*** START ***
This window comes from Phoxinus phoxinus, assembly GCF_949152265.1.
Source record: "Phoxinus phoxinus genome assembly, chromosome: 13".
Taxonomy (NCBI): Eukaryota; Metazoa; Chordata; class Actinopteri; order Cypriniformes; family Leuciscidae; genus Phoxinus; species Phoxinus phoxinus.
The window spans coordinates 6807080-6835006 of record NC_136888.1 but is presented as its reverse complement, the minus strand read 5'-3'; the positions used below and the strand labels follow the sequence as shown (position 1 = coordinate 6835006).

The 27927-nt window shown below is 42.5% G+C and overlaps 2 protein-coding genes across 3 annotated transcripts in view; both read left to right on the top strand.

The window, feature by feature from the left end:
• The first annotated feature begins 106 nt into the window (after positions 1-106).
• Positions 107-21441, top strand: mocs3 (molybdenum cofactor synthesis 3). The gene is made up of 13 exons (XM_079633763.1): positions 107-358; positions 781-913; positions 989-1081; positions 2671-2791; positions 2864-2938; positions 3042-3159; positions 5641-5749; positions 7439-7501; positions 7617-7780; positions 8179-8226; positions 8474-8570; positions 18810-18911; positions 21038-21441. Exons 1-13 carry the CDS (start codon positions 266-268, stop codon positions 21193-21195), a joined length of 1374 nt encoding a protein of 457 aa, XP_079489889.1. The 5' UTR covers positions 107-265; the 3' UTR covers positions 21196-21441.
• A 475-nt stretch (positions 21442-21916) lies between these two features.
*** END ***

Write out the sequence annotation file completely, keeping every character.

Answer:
This window comes from Phoxinus phoxinus, assembly GCF_949152265.1.
Source record: "Phoxinus phoxinus genome assembly, chromosome: 13".
Taxonomy (NCBI): Eukaryota; Metazoa; Chordata; class Actinopteri; order Cypriniformes; family Leuciscidae; genus Phoxinus; species Phoxinus phoxinus.
The window spans coordinates 6807080-6835006 of record NC_136888.1 but is presented as its reverse complement, the minus strand read 5'-3'; the positions used below and the strand labels follow the sequence as shown (position 1 = coordinate 6835006).

The 27927-nt window shown below is 42.5% G+C and overlaps 2 protein-coding genes across 3 annotated transcripts in view; both read left to right on the top strand.

The window, feature by feature from the left end:
• The first annotated feature begins 106 nt into the window (after positions 1-106).
• Positions 107-21441, top strand: mocs3 (molybdenum cofactor synthesis 3). The gene is made up of 13 exons (XM_079633763.1): positions 107-358; positions 781-913; positions 989-1081; positions 2671-2791; positions 2864-2938; positions 3042-3159; positions 5641-5749; positions 7439-7501; positions 7617-7780; positions 8179-8226; positions 8474-8570; positions 18810-18911; positions 21038-21441. Exons 1-13 carry the CDS (start codon positions 266-268, stop codon positions 21193-21195), a joined length of 1374 nt encoding a protein of 457 aa, XP_079489889.1. The 5' UTR covers positions 107-265; the 3' UTR covers positions 21196-21441.
• A 475-nt stretch (positions 21442-21916) lies between these two features.